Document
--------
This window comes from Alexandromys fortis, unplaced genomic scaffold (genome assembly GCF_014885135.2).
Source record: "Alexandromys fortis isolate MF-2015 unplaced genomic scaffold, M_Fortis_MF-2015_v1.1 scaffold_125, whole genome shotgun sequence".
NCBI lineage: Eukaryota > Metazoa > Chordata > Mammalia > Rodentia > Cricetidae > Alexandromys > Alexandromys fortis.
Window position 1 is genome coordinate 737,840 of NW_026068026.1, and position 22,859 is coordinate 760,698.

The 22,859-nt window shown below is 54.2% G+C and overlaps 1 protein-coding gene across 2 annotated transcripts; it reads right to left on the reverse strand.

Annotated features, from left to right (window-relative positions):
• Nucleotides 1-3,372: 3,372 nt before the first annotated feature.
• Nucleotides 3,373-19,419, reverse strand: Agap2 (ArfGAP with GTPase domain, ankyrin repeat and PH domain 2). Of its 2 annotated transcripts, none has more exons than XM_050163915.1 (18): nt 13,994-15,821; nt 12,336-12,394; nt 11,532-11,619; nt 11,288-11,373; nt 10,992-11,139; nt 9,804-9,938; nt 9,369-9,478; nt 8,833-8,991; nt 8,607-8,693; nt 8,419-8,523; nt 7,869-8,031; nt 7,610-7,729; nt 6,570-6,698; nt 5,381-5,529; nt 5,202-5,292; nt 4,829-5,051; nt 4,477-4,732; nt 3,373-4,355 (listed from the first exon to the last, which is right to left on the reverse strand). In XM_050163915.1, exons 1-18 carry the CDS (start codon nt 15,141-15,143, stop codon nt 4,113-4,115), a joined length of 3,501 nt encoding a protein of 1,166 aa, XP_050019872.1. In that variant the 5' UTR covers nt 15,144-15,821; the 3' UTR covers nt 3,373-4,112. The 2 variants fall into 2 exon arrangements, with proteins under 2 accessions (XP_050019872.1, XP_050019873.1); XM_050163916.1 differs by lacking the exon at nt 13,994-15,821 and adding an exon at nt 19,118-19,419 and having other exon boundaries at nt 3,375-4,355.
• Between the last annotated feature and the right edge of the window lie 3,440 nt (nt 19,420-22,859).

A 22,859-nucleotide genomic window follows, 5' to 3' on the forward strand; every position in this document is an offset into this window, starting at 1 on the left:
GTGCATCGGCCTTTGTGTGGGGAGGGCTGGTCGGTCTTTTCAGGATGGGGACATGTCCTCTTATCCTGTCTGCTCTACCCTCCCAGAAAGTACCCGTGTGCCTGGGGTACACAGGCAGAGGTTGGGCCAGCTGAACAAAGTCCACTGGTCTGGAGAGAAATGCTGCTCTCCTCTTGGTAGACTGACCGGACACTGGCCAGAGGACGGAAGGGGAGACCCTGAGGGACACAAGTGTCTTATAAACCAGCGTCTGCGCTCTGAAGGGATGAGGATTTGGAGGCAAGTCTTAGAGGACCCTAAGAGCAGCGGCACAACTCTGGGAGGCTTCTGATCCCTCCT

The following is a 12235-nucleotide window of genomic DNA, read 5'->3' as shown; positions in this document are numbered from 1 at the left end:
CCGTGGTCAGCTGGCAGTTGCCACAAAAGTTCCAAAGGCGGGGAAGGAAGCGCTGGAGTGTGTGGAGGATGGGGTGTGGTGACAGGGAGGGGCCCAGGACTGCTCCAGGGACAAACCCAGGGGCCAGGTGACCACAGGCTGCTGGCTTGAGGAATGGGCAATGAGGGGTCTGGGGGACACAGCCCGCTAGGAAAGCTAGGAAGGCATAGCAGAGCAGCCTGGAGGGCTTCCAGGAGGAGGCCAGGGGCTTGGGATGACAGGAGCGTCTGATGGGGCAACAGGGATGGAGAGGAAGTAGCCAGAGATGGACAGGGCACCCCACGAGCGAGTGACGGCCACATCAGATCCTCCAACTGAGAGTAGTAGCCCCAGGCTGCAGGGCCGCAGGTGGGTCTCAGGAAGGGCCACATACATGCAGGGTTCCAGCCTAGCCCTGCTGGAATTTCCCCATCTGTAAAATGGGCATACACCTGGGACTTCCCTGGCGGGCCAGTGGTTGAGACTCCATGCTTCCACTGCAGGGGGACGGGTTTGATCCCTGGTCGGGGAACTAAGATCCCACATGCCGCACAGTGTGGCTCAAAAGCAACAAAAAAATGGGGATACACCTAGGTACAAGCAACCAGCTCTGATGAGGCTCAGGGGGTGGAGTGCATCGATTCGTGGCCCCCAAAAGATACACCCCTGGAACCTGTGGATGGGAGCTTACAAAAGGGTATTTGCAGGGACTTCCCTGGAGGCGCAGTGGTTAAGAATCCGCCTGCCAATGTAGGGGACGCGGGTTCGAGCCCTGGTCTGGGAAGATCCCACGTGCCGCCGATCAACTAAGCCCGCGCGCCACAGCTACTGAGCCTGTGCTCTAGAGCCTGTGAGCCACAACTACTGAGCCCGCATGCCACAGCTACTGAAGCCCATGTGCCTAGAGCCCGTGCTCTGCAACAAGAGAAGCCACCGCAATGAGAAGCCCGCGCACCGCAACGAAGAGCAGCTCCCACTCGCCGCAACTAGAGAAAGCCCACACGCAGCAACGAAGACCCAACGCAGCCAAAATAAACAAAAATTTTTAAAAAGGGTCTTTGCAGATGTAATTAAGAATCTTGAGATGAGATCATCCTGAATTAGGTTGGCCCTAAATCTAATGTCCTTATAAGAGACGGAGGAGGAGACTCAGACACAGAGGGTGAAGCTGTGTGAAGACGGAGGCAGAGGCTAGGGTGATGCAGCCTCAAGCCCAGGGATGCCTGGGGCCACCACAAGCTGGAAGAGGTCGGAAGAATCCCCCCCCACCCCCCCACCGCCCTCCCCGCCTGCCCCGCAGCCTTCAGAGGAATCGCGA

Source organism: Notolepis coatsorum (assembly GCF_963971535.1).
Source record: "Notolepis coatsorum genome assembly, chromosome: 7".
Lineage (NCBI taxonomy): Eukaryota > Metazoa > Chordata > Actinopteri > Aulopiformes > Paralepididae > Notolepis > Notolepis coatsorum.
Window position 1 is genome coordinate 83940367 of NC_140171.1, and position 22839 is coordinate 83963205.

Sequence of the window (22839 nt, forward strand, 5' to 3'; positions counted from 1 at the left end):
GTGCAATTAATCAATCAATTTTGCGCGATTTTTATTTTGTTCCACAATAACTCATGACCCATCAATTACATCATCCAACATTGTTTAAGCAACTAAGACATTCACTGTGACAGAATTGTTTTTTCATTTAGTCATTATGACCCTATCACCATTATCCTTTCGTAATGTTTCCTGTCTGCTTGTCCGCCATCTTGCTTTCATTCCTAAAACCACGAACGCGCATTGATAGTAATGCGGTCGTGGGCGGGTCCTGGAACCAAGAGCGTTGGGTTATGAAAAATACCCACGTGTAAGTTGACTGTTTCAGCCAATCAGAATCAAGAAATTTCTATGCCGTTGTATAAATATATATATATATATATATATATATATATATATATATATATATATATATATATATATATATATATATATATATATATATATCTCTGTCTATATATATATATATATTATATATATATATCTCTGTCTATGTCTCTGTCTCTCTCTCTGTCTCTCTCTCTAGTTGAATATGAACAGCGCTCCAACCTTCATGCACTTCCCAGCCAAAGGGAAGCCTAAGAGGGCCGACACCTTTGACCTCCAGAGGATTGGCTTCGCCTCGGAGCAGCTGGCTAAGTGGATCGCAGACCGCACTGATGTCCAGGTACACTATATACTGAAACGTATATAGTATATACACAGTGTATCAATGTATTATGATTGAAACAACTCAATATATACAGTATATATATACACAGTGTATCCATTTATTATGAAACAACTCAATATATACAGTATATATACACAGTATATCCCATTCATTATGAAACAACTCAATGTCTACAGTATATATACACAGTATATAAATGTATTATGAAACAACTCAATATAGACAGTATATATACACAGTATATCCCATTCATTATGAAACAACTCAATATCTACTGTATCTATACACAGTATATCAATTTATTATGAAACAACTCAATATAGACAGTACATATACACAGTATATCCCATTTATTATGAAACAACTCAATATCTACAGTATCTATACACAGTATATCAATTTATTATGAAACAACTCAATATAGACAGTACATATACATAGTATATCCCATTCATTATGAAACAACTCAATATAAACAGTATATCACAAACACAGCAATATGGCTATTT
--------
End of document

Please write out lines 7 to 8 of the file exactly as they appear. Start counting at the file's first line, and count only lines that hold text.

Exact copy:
• Nucleotides 1-3,372: 3,372 nt before the first annotated feature.
• Nucleotides 3,373-19,419, reverse strand: Agap2 (ArfGAP with GTPase domain, ankyrin repeat and PH domain 2). Of its 2 annotated transcripts, none has more exons than XM_050163915.1 (18): nt 13,994-15,821; nt 12,336-12,394; nt 11,532-11,619; nt 11,288-11,373; nt 10,992-11,139; nt 9,804-9,938; nt 9,369-9,478; nt 8,833-8,991; nt 8,607-8,693; nt 8,419-8,523; nt 7,869-8,031; nt 7,610-7,729; nt 6,570-6,698; nt 5,381-5,529; nt 5,202-5,292; nt 4,829-5,051; nt 4,477-4,732; nt 3,373-4,355 (listed from the first exon to the last, which is right to left on the reverse strand). In XM_050163915.1, exons 1-18 carry the CDS (start codon nt 15,141-15,143, stop codon nt 4,113-4,115), a joined length of 3,501 nt encoding a protein of 1,166 aa, XP_050019872.1. In that variant the 5' UTR covers nt 15,144-15,821; the 3' UTR covers nt 3,373-4,112. The 2 variants fall into 2 exon arrangements, with proteins under 2 accessions (XP_050019872.1, XP_050019873.1); XM_050163916.1 differs by lacking the exon at nt 13,994-15,821 and adding an exon at nt 19,118-19,419 and having other exon boundaries at nt 3,375-4,355.